I started trauma therapy training about 15 years ago in somatic experiencing, as I had so many clients who suffered from various symptoms due to trauma (especially trauma beginning in childhood), and I realised that I needed tools to work with clients who had such experiences. My studies of psychotraumatology at the University of Zurich deepened my knowledge and experience of working with those with trauma, but still there was a missing piece. So many patients couldn’t tolerate trauma exposure – they either dissociated or reacted with overwhelming sensations and emotions.
Yoga is a perfect training for the nervous system because there exists calming as well as activating poses and breathing techniques, and it has become obvious to me that yoga is a perfect tool to support patients in self-awareness, self-efficacy and self-control. I started with mindful yoga groups for patients and then I eventually brought yoga into therapy. Going to the Trauma Center and learning from David Emerson and Jenn Turner the TCTSY (Trauma Sensitive Trauma Center Yoga),
I was reassured in my way of using choice as an important way of supporting self-control and self-efficacy to the patients. In practice, for instance, you can execute a side bend with both arms stretched or one arm stretched while the other arm may hang loose or you sit on a chair and bend forward putting your hands on your knees or you go deeper perhaps until your hands reach the floor. It`s always the choice and under control of the patient.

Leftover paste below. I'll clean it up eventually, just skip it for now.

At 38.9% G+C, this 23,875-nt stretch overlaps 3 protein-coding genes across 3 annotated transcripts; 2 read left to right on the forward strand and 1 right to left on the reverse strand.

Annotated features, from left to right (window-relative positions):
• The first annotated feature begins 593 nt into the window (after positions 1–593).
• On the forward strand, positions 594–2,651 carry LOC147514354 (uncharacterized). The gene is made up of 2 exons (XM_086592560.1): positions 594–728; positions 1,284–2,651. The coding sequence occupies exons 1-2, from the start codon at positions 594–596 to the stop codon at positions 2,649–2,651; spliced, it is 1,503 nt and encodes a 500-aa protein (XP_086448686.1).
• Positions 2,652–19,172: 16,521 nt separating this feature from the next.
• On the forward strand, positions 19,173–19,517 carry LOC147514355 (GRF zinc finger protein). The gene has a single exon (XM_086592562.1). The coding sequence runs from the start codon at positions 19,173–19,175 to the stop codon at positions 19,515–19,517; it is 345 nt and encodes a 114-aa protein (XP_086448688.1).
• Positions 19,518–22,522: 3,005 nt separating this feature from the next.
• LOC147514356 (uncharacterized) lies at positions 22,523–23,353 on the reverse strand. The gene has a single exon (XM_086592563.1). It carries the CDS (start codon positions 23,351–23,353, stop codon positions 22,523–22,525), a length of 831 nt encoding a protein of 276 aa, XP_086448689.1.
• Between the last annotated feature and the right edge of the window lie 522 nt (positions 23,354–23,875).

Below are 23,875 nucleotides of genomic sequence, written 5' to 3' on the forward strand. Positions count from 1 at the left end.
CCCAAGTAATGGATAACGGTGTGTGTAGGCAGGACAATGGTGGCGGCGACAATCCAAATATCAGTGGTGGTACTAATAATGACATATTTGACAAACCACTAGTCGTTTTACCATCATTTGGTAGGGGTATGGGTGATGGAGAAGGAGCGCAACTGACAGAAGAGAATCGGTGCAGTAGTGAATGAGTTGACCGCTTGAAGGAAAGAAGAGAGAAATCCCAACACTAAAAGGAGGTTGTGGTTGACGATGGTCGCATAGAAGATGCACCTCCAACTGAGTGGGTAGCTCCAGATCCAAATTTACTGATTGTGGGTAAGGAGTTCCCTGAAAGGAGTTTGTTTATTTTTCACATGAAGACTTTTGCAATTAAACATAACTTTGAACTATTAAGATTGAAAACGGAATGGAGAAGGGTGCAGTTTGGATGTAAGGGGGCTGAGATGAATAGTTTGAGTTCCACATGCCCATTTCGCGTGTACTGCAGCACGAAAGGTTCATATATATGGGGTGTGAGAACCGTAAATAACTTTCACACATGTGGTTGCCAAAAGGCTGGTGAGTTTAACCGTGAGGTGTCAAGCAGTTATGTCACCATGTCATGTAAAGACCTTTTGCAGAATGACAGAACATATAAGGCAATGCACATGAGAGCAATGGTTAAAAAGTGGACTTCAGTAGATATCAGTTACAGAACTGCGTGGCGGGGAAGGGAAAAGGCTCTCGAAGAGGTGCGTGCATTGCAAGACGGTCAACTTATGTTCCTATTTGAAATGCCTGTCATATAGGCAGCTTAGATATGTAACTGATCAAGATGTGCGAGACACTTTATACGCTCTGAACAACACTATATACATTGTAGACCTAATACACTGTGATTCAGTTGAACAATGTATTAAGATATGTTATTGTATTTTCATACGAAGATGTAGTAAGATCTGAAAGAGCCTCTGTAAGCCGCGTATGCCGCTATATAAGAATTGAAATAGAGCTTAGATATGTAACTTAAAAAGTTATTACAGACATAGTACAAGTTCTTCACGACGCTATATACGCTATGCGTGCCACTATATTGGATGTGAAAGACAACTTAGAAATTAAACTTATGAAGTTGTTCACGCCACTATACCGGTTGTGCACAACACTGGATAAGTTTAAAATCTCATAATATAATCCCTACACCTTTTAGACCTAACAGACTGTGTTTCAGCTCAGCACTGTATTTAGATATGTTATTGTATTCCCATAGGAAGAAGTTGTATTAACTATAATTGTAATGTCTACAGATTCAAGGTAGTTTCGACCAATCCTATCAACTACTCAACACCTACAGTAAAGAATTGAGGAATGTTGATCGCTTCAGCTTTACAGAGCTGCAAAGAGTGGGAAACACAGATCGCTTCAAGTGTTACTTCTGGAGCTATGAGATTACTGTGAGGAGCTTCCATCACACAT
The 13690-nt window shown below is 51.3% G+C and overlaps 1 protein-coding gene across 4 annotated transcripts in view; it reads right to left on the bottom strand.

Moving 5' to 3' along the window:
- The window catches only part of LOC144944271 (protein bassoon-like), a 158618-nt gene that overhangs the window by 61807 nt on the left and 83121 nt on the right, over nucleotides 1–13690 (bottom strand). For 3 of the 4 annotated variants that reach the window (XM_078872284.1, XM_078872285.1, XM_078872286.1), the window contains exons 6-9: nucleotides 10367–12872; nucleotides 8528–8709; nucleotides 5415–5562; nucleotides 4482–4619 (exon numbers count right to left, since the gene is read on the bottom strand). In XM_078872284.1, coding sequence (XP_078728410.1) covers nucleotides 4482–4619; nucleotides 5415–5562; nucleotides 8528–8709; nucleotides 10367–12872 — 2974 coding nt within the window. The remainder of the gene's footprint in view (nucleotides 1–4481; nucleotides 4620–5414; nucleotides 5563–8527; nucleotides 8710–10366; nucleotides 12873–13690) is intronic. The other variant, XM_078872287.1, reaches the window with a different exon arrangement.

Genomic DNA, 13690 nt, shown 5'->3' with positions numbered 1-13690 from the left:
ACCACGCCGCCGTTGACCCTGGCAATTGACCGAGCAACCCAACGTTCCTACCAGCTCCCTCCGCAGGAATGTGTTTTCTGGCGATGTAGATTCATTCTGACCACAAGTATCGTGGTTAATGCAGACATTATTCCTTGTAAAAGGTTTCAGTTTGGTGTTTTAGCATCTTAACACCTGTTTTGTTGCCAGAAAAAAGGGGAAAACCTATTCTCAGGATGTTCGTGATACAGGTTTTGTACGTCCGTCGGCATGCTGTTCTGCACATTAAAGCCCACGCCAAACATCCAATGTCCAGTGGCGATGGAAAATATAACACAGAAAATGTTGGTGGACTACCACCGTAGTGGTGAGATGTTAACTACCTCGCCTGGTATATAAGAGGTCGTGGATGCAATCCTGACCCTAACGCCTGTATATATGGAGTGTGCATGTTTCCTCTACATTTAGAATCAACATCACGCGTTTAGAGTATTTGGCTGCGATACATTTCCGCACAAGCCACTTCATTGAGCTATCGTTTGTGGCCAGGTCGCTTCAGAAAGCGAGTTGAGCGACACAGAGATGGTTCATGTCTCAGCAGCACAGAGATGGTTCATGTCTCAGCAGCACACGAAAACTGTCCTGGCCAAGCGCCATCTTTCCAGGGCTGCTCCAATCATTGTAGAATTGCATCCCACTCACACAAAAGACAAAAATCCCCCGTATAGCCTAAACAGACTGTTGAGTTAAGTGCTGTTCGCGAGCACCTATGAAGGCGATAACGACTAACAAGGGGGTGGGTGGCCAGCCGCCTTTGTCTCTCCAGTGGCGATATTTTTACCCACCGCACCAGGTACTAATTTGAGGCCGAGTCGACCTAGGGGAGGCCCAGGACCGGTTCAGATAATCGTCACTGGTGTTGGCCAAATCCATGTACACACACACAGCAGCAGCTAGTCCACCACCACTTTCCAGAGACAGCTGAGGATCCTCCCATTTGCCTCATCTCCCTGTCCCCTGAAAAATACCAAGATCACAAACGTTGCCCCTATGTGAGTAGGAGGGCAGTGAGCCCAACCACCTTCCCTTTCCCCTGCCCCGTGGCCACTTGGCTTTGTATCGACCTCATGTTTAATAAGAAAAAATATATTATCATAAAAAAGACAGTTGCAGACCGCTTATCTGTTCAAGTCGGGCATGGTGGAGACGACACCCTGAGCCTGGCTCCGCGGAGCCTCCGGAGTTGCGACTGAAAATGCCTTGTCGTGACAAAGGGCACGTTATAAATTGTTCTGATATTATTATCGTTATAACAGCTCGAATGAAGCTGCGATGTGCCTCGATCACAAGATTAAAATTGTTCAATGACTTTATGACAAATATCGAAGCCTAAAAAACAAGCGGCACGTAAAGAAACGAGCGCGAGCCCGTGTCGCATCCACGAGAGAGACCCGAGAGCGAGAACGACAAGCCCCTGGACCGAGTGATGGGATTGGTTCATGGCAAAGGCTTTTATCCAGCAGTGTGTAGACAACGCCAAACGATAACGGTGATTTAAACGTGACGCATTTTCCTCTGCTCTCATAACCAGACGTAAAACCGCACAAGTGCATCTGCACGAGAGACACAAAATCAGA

What effect does practising yoga have on emotional and stress responses?
Yoga offers asanas-postures as well as pranayama-breathing techniques to either calm down or activate the nervous system, or in other words, activate either the parasympathetic or the sympathetic branch of our nervous system. Understanding that trauma survivors suffer from both – overwhelming sensations and emotions (sympathetic branch) as well as dissociation and shut down (parasympathetic branch, or more exact, the dorsal vagal part of it) helps to let clients know that they can benefit from yoga because we can offer them the tools for both. Learning the tools to stop dissociation and to be able to handle overwhelming emotions and sensations has an important effect on self-efficiency and self-worth.
To mark the release of Andrew Mason’s book, Jyotish, we have released an extract from the book. In the extract, Mason discusses the background of astrology and introduces Jyotish.
Click here to read the extract.